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Rome sets sights on road paving

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A “massive paving project” is how Rome Public Works Director Chris Jenkins described his priority for funding through an extension of the 1-cent special purpose local option sales tax.

Jenkins said he expects to have a list of project proposals to put before the SPLOST Citizens Advisory Committee by the end of the month.

A package is expected to go before voters in the November election, for funding through collections after the current tax expires on March 31, 2019.

There are 265 road miles inside the city limits, Jenkins said. His plan to seek SPLOST money to boost the annual resurfacing program drew support from the public works committee.

“We should be paving about 10 percent of our streets every year, but we haven’t done that in over a decade,” Public Services Manager Kirk Milam said. “That’s showing up now.”

Jenkins said crews are reviewing the condition of all the roads in the city, and he will be prioritizing them for work. The focus would be on high-traffic roads, including state routes, but surface streets also are expected to appear prominently on the final list.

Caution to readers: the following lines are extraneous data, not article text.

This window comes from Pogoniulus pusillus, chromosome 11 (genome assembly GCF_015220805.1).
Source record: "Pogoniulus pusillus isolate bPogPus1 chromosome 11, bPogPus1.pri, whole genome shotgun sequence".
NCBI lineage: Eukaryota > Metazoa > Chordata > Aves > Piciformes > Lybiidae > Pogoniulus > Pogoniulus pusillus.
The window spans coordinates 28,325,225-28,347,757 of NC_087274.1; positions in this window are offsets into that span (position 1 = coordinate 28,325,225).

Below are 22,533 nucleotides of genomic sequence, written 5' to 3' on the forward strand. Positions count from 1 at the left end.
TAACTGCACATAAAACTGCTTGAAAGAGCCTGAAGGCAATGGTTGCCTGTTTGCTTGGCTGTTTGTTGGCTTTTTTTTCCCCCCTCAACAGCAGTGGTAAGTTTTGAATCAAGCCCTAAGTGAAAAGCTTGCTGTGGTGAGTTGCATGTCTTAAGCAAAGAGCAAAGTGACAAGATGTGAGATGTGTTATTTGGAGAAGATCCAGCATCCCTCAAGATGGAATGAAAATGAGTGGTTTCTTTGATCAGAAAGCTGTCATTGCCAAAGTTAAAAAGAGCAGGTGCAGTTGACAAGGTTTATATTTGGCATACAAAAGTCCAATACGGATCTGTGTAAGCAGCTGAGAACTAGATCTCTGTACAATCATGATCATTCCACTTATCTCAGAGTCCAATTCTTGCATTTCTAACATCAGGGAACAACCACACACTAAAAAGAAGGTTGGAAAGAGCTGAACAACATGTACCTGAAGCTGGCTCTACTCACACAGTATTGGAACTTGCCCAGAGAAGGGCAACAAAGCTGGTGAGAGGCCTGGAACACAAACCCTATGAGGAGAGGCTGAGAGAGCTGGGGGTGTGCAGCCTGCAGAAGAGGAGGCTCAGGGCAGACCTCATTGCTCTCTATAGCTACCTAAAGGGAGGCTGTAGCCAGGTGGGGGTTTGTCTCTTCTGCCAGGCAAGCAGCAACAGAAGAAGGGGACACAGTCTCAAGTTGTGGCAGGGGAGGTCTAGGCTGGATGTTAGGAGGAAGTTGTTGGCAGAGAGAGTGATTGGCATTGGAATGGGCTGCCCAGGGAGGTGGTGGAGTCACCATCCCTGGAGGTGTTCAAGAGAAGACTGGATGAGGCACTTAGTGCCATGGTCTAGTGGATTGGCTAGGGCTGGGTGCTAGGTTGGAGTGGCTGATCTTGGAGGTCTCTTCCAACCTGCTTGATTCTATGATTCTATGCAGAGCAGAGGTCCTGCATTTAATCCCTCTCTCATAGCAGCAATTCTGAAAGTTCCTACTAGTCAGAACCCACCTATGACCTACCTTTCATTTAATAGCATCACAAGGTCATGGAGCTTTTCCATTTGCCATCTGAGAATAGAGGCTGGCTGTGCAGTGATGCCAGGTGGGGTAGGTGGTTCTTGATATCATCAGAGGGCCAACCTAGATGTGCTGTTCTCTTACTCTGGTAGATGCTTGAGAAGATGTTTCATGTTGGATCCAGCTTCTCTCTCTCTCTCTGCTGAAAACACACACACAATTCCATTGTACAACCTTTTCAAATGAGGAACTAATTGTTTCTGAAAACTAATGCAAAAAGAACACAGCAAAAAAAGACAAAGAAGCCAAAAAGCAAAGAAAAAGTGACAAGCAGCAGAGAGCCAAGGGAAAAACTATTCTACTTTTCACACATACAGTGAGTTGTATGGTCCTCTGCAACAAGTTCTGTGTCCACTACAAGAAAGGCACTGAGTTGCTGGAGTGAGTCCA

“Some neighborhoods haven’t been paved in 20 years, and if the pavement fails, you almost have to start over at the road bed,” Milam said.

Several other projects also could be proposed. Jenkins said he’s looking at a streetscape plan for “the Fifth Avenue Art District,” across the Oostanaula River from downtown Rome.

“That’s come up several times,” he said.

The home to The Foundry growler pub and several antique stores also includes Barron Stadium and the Courtyard by Marriott hotel under construction on West Third Street. It could eventually encompass part of Avenue B, out to Turner McCall Boulevard.

The city has budgeted about $100,000 this year to make the area more inviting to private investors via sidewalk fixes and other infrastructure improvements.

Another project Jenkins said he is mulling is the installation of sidewalks at Garrard Park — the former General Electric property at Lavender Drive and Redmond Circle that now houses a network of public trails.

“I’ve gotten a lot of emails on that and it’s heavily used,” Jenkins said. “There’s already a footpath worn from the traffic.”